With the Coronavirus lockdown in place, millions of motorists will be leaving their cars untouched for weeks; if not longer. But this can cause all sorts of faults and problems. Here’s how to look after your car whilst it’s not in use…
Protect It From The Elements
We don’t know how long the coronavirus lockdown is going to last. But, based on government statements, it’s not going to be brief. In which case, it’s crucial that you protect your car from the elements. If you have a garage, now’s the time to clear it out and actually make use of it. It’ll keep the vehicle out of sight from criminals and protect it from the elements, whether it’s rain, sunlight or anything else. If you’re not lucky enough to have a garage, or can’t fit all of your cars in it, consider investing in a quality car cover. These are simple to fit and are the second-best thing after a garage.
Keep It Clean
Now matter where, or how, you store your vehicle it’s still going to pick up dust and grime on the outside and the inside. So, take some time, every couple of weeks, to give it a good clean. This will help to protect paint, bodywork and upholstery during lockdown. You don’t need to go mad, a simple wash down with a sponge, a subtle polish and a bit of vacuuming will go a long way. And, when this crisis finally passes, you’ll be able to take back to the roads in a fresh, comfortable and sparkling motor. Oh, it might also be worthwhile to disinfect key parts of your car, too. A bit of soap of antibacterial wash on the steering wheel, door handles and infotainment system will go a long way!
Look After The Battery
Your battery will suffer if you’re not driving your car for lengthy periods of time. Its condition will deteriorate and it’ll lose its charge. Some quality batteries come with a reconditioning option, if you have this make sure to activate it and keep it on a smart charge. If not, consider investing in a battery tender. These need to be attached to the car’s battery and a wall socket and will use an on-board processor to keep it in a good condition.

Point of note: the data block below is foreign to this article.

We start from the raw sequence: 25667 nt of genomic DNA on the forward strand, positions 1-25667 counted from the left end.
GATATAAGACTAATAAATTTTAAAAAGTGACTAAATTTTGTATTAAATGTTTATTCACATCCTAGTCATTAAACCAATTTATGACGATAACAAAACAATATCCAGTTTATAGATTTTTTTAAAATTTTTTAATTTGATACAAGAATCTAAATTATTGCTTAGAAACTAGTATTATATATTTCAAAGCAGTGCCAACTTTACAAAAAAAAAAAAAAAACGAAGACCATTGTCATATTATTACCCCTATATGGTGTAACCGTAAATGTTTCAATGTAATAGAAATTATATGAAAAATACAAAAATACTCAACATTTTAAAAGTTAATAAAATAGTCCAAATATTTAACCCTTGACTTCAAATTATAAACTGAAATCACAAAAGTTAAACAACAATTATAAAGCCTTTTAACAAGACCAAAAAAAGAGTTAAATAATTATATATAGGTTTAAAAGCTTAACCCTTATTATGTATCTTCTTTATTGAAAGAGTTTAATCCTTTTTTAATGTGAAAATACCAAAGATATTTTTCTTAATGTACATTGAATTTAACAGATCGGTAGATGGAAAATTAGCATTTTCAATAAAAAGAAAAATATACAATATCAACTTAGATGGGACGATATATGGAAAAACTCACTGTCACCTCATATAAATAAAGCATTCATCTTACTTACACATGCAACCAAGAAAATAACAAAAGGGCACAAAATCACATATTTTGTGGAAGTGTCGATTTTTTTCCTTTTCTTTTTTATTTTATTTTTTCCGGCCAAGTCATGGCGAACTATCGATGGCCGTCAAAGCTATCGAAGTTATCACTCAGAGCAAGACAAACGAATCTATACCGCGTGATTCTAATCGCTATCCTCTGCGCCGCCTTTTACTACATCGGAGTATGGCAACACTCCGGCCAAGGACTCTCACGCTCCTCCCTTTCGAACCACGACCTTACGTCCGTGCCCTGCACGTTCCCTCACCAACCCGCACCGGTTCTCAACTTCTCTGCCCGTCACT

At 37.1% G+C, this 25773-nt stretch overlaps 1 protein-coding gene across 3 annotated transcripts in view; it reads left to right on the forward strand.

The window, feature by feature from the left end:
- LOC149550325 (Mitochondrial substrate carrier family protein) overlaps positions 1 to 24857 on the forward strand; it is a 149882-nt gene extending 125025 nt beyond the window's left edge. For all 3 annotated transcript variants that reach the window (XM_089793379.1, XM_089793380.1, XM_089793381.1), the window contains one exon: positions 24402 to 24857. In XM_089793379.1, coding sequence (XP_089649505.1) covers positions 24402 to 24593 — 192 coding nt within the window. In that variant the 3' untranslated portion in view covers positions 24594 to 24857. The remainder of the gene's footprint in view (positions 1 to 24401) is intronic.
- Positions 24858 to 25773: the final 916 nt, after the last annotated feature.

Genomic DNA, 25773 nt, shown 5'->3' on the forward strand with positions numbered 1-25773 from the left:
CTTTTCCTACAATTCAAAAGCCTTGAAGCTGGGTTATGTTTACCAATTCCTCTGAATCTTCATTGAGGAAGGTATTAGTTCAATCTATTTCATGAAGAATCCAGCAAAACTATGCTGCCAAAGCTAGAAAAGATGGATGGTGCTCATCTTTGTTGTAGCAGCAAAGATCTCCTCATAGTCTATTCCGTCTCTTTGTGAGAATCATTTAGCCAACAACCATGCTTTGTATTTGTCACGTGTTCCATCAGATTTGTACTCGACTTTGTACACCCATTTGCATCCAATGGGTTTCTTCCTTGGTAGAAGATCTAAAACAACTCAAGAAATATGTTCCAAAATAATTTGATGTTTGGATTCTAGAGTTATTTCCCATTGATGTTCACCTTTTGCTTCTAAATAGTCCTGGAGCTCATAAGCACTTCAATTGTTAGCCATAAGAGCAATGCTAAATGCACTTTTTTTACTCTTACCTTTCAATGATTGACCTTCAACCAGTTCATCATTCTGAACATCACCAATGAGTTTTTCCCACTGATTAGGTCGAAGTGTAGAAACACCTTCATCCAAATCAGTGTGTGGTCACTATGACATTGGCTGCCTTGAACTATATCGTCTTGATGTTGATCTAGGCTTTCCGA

Check On The Car’s Fluids
Anyone, regardless of ability, can carry out basic maintenance checks on their vehicles. It’s important to keep an eye on your car’s fluids whilst it’s not in use, as these can quickly go bad and damage other parts of the vehicle. It’s no different during lockdown. Pay attention to your car’s oil level and check to see whether it’s still a syrup-like colour and consistency. If it looks dirty, it’s time for a change. Coolant is also important, as without enough antifreeze it can freeze radiators and cooling systems solid. If you’re still in an area that’s yet to truly escape winter, don’t neglect it. Finally, brake fluid needs proper consideration. It can absorb water, damage brake lines and cause other parts to rust. When it’s safe to do so, get a mechanic to check that yours is still working properly.
Don’t Neglect The Tyres
All tyres lose pressure over time, regardless of their quality and how well they’re looked after. So, make sure yours are at the recommended pressures; you can find these in your owner’s manual. Doing this will also make it easier to spot any punctures, rips or tears. If you want to go the extra mile, you could also buy some specialised mats to spread the weight of the vehicle over a larger area. Alternatively, you could just use some old carpet squares. Either way, it keeps your car’s tyres from sitting against cold, hard ground for weeks on end.
Save Money On Tax
Why tax your car if you’re not using it? It’s a good question, especially during lockdown. You can fill in a Statutory Off Road Notification (SORN) online and save some money whilst your motor sits idle. You’re even eligible to apply for a refund on the portion of your road tax you haven’t used and, further still, can modify your car insurance to reflect the fact that your car’s in storage; and not being driven. Note that you can only apply for a SORN if you’ve got somewhere off-road to store your vehicle, leaving in on the pavement isn’t sufficient.
Crank The Engine Monthly
Everyone has got a different take on when to, if ever, switch on their car’s engine when it’s not in use. Some people say that, idling your car, will simply promote poor lubrication and cause condensation. Others suggest that not cranking the engine will cause oil to seep into the sump the next time the car is driven. Our take? We’ll meet them in the middle. Disconnecting your battery tender, making sure you’re in a ventilated area, idling your car for 20 minutes once a month is sufficient. Once it’s up to temperature, give it a few revs and check that everything’s in working order. This will get the car’s fluids circulating and give its vitals a stir.
Tyre Sidewall Damage: Everything You Need To Know – https://autoserveclub.co.uk/blog/tyre-sidewall-damage-everything-you-need-to-know/
New MOT Guidelines Give Motorists And Fleets Six-Month Extension – https://www.autoservefleet.co.uk/latest-news/new-mot-guidelines-give-motorists-and-fleets-six-month-extension/